Abstract: The Saving Accounts for Future Education and Development of Children and Youth in Taiwan: The Results of a First Wave Panel Survey (Society for Social Work and Research 28th Annual Conference - Recentering & Democratizing Knowledge: The Next 30 Years of Social Work Science)

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The Saving Accounts for Future Education and Development of Children and Youth in Taiwan: The Results of a First Wave Panel Survey

Thursday, January 11, 2024
Independence BR C, ML 4 (Marriott Marquis Washington DC)
* noted as presenting author
Ching-Ling Li, PhD, Assistant Professor, Ming Chuan University, Taipei, Taiwan
Yu-Wen Chen, PhD, Professor, National Taiwan University, Taipei, Taiwan
Li-Chen Cheng, PhD, Professor, National Taiwan University, Taipei, Taiwan
Background and Objective: In 2017, the Taiwan government implemented the “Saving Accounts for Future Education and Development of Children and Youth,” the first anti-poverty policy in Taiwan which establishes a personal savings account for every child from low-income families and provides monthly deposits until the child turns eighteen. Through long-term asset building and matched savings, this policy was designed to reduce wealth inequality, support child development, and encourage higher educational attainment for children born in poor families. Policy participation is not mandatory, but case social workers are required to provide guidance and assist program participants in saving and building assets to support child development. To evaluate the policy implementation and its potential impacts, the study analyzed the baseline survey data and the policy administrative data.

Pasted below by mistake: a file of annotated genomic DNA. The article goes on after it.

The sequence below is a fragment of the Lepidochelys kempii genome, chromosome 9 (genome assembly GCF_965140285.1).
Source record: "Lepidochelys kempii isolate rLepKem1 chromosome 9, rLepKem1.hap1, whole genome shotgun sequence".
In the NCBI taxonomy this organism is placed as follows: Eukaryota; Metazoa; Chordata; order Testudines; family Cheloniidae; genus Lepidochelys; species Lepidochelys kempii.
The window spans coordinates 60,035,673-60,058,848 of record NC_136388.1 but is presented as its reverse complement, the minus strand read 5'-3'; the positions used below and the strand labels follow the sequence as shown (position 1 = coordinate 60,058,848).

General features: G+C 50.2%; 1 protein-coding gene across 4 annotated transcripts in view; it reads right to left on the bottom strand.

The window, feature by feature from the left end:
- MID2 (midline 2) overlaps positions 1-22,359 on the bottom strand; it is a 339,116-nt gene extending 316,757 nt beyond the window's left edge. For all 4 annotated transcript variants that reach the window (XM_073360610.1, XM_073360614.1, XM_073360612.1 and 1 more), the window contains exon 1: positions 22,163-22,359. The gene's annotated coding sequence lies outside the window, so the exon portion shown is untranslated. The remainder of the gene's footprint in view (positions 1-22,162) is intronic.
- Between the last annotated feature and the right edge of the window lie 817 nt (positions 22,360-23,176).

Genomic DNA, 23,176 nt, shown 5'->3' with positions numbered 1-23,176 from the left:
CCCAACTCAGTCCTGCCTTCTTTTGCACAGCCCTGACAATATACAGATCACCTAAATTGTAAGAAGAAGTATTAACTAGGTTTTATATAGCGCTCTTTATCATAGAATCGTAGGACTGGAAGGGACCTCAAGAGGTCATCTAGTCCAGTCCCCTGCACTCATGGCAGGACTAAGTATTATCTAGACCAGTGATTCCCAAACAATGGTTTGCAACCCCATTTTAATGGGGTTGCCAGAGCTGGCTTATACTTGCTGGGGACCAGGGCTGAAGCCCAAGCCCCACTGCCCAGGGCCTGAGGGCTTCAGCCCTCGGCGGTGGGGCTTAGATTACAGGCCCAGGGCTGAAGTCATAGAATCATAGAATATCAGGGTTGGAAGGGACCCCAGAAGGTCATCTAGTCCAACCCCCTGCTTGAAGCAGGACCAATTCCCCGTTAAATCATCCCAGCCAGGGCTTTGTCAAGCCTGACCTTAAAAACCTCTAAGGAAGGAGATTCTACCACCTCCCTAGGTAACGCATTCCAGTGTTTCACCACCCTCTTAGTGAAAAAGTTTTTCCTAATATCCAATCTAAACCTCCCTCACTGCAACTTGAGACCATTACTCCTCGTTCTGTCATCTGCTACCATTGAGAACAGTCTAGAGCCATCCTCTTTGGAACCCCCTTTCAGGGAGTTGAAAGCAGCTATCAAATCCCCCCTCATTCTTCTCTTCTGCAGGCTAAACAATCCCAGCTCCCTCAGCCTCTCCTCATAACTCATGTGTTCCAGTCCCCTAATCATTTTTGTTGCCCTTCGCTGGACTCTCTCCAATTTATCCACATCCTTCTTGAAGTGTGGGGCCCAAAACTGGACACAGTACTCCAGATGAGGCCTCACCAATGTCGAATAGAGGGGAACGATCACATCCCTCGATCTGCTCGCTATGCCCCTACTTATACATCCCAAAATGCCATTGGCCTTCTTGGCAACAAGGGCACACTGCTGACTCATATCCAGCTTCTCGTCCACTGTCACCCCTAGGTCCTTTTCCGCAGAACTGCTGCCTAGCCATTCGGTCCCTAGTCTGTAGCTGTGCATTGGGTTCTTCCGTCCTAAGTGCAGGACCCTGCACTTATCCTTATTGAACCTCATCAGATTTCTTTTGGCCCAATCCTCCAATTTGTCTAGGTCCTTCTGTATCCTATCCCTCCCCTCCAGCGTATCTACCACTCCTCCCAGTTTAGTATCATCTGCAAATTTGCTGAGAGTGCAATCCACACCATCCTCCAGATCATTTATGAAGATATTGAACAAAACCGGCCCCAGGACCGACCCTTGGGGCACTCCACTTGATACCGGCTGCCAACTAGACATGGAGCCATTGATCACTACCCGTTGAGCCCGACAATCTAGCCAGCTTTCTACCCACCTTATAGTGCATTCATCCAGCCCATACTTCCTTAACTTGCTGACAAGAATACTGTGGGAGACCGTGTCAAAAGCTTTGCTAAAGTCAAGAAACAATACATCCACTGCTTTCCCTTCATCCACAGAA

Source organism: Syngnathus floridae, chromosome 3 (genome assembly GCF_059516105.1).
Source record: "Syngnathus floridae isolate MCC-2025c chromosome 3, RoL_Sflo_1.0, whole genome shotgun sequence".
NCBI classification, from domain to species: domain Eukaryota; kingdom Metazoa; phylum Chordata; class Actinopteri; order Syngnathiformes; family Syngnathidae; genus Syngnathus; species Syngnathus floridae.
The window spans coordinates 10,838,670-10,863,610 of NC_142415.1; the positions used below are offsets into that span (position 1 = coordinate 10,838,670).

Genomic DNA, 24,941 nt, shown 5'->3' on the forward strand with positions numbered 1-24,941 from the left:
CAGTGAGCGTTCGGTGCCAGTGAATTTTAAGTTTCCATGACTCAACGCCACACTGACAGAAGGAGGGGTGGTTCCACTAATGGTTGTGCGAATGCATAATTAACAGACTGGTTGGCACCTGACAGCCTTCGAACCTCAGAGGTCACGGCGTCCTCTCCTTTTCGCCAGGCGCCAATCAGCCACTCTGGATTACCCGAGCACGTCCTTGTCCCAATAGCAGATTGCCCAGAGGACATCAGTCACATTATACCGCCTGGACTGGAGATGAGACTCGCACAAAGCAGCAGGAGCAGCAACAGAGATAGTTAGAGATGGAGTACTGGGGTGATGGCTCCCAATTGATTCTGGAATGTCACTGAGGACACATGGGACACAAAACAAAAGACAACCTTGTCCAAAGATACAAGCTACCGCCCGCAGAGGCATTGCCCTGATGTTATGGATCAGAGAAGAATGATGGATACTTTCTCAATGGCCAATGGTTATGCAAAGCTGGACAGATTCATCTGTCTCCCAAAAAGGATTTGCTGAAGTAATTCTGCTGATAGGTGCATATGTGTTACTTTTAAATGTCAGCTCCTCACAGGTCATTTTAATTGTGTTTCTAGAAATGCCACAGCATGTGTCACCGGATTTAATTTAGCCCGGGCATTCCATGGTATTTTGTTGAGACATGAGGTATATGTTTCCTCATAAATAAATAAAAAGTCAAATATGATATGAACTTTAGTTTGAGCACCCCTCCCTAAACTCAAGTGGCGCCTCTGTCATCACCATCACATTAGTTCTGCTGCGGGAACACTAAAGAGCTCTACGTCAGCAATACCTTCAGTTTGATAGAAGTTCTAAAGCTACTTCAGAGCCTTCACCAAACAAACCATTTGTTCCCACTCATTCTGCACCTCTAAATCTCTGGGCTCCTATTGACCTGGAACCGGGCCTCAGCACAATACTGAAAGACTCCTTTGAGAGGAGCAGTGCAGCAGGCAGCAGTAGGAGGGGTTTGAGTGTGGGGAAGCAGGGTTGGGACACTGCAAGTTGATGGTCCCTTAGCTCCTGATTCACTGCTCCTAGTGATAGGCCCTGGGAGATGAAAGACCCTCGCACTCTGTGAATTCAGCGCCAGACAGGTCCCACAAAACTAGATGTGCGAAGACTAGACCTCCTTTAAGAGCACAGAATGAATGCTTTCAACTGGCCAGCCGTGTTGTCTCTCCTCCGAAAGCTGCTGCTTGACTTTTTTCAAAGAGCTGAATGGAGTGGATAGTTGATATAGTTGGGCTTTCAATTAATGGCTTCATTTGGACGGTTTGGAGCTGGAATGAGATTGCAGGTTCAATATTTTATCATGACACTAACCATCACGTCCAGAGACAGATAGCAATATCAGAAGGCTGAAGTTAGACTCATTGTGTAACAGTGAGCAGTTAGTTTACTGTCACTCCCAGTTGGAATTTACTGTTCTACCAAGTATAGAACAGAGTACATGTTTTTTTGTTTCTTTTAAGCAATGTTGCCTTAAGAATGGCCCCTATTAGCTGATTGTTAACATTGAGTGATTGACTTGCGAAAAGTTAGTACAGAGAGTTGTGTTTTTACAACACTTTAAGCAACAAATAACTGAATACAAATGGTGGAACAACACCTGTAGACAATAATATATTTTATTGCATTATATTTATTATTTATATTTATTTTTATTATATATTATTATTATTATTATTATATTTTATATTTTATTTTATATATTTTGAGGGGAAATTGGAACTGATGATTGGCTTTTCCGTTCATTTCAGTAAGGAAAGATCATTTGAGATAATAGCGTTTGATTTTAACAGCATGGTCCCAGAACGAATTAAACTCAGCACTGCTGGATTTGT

Methods: To assess the policy impacts on parents’ saving behaviors and child developmental processes and outcomes, the research team employed a panel survey design to collect data from low-income families with children. The baseline survey data (Wave 1) were collected in 2019. The sample included 786 parents or legal guardians of children randomly selected from those who opened accounts for their children, and 168 from those who did not open the account during the policy’s first year of implementation. Face-to-face interviews were conducted by social workers to gather data on the family economic conditions, employment status, parents' working conditions, parents' feelings of optimism and depression, educational expectations for their children, and administrative information. The Wave 2 data will be collected in 2023.

Results: Since its launch in 2017, approximately 60% (N = 26,726) of eligible children (N = 44,627) had opened an account by the end of 2022. Analyses of the baseline survey data indicated no significant group differences between the account holders and non-holders in terms of economic difficulties, employment status, parenting stress, parental expectation for their children, and parent-child relationships. It suggested that there were no differences in the baseline conditions between families that had an account and those that had not. However, parents who have not yet opened an account reported higher levels of depressive mood and poorer self-concept. Additionally, these parents perceived their economic conditions as poorer than those who had already opened an account.

Conclusions and Implications: The analyses indicated that overall, the program had a high participation rate; however, almost 40% of eligible families had not yet opened an account. Additional policy outreach efforts are needed to encourage program participation. The baseline data collected in the first year of the program implementation provided a foundation for further evaluation of policy impacts using the follow-up data. This highlights the importance of collecting longitudinal and follow-up data from program participants. As the Wave 2 data will be collected in 2023, we anticipate reporting preliminary analysis results on policy impacts on asset building, parenting practice, educational expectations, and child development outcomes at the 2024 SSWR conference.